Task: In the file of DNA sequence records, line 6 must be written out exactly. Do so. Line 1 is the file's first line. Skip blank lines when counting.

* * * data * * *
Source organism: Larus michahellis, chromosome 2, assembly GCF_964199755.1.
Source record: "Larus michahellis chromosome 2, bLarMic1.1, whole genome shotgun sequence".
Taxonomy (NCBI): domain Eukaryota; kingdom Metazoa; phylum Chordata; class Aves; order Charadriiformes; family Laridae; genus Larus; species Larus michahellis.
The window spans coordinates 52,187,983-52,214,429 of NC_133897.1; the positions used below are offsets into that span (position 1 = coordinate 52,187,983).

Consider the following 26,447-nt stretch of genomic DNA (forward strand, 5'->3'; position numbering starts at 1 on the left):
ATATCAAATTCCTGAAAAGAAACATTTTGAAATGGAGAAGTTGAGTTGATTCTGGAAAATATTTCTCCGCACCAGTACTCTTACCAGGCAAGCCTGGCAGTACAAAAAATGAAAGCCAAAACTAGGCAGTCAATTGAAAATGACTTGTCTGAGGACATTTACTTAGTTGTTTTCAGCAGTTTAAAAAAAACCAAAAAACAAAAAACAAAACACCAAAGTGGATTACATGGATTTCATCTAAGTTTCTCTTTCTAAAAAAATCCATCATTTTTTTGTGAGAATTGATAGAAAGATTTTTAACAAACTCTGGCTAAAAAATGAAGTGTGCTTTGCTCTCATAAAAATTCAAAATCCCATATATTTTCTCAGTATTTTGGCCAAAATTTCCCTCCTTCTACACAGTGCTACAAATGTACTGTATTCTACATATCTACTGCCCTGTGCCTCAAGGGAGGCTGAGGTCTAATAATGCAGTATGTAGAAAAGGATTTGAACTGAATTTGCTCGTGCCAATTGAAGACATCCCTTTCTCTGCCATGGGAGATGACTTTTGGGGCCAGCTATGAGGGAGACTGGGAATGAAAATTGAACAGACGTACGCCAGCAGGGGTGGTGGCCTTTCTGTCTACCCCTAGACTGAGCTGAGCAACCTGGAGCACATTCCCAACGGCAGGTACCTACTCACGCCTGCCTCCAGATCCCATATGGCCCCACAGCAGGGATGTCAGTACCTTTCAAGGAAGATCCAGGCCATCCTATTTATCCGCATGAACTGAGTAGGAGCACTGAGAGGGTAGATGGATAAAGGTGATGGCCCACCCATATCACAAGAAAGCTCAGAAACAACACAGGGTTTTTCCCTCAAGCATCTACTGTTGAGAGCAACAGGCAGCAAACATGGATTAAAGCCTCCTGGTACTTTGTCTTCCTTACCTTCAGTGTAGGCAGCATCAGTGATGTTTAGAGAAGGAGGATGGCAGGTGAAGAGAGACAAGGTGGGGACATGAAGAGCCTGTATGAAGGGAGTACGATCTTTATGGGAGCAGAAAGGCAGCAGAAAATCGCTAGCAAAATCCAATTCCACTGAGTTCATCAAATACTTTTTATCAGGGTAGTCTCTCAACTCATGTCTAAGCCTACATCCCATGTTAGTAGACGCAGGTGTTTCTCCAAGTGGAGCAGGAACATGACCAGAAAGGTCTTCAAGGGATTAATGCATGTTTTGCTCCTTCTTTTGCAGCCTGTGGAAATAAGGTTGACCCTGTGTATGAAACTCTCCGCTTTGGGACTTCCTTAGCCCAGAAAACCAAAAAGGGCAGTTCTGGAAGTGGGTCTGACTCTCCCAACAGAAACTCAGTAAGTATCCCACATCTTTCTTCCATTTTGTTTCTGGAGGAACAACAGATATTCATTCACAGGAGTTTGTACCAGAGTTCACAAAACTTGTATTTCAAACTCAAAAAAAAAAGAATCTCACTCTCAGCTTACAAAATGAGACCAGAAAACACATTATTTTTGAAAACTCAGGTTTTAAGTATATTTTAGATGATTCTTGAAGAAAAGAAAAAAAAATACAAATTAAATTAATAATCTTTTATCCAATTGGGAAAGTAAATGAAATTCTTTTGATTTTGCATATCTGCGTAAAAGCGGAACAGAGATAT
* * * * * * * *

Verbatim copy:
ATATCAAATTCCTGAAAAGAAACATTTTGAAATGGAGAAGTTGAGTTGATTCTGGAAAATATTTCTCCGCACCAGTACTCTTACCAGGCAAGCCTGGCAGTACAAAAAATGAAAGCCAAAACTAGGCAGTCAATTGAAAATGACTTGTCTGAGGACATTTACTTAGTTGTTTTCAGCAGTTTAAAAAAAACCAAAAAACAAAAAACAAAACACCAAAGTGGATTACATGGATTTCATCTAAGTTTCTCTTTCTAAAAAAATCCATCATTTTTTTGTGAGAATTGATAGAAAGATTTTTAACAAACTCTGGCTAAAAAATGAAGTGTGCTTTGCTCTCATAAAAATTCAAAATCCCATATATTTTCTCAGTATTTTGGCCAAAATTTCCCTCCTTCTACACAGTGCTACAAATGTACTGTATTCTACATATCTACTGCCCTGTGCCTCAAGGGAGGCTGAGGTCTAATAATGCAGTATGTAGAAAAGGATTTGAACTGAATTTGCTCGTGCCAATTGAAGACATCCCTTTCTCTGCCATGGGAGATGACTTTTGGGGCCAGCTATGAGGGAGACTGGGAATGAAAATTGAACAGACGTACGCCAGCAGGGGTGGTGGCCTTTCTGTCTACCCCTAGACTGAGCTGAGCAACCTGGAGCACATTCCCAACGGCAGGTACCTACTCACGCCTGCCTCCAGATCCCATATGGCCCCACAGCAGGGATGTCAGTACCTTTCAAGGAAGATCCAGGCCATCCTATTTATCCGCATGAACTGAGTAGGAGCACTGAGAGGGTAGATGGATAAAGGTGATGGCCCACCCATATCACAAGAAAGCTCAGAAACAACACAGGGTTTTTCCCTCAAGCATCTACTGTTGAGAGCAACAGGCAGCAAACATGGATTAAAGCCTCCTGGTACTTTGTCTTCCTTACCTTCAGTGTAGGCAGCATCAGTGATGTTTAGAGAAGGAGGATGGCAGGTGAAGAGAGACAAGGTGGGGACATGAAGAGCCTGTATGAAGGGAGTACGATCTTTATGGGAGCAGAAAGGCAGCAGAAAATCGCTAGCAAAATCCAATTCCACTGAGTTCATCAAATACTTTTTATCAGGGTAGTCTCTCAACTCATGTCTAAGCCTACATCCCATGTTAGTAGACGCAGGTGTTTCTCCAAGTGGAGCAGGAACATGACCAGAAAGGTCTTCAAGGGATTAATGCATGTTTTGCTCCTTCTTTTGCAGCCTGTGGAAATAAGGTTGACCCTGTGTATGAAACTCTCCGCTTTGGGACTTCCTTAGCCCAGAAAACCAAAAAGGGCAGTTCTGGAAGTGGGTCTGACTCTCCCAACAGAAACTCAGTAAGTATCCCACATCTTTCTTCCATTTTGTTTCTGGAGGAACAACAGATATTCATTCACAGGAGTTTGTACCAGAGTTCACAAAACTTGTATTTCAAACTCAAAAAAAAAAGAATCTCACTCTCAGCTTACAAAATGAGACCAGAAAACACATTATTTTTGAAAACTCAGGTTTTAAGTATATTTTAGATGATTCTTGAAGAAAAGAAAAAAAAATACAAATTAAATTAATAATCTTTTATCCAATTGGGAAAGTAAATGAAATTCTTTTGATTTTGCATATCTGCGTAAAAGCGGAACAGAGATAT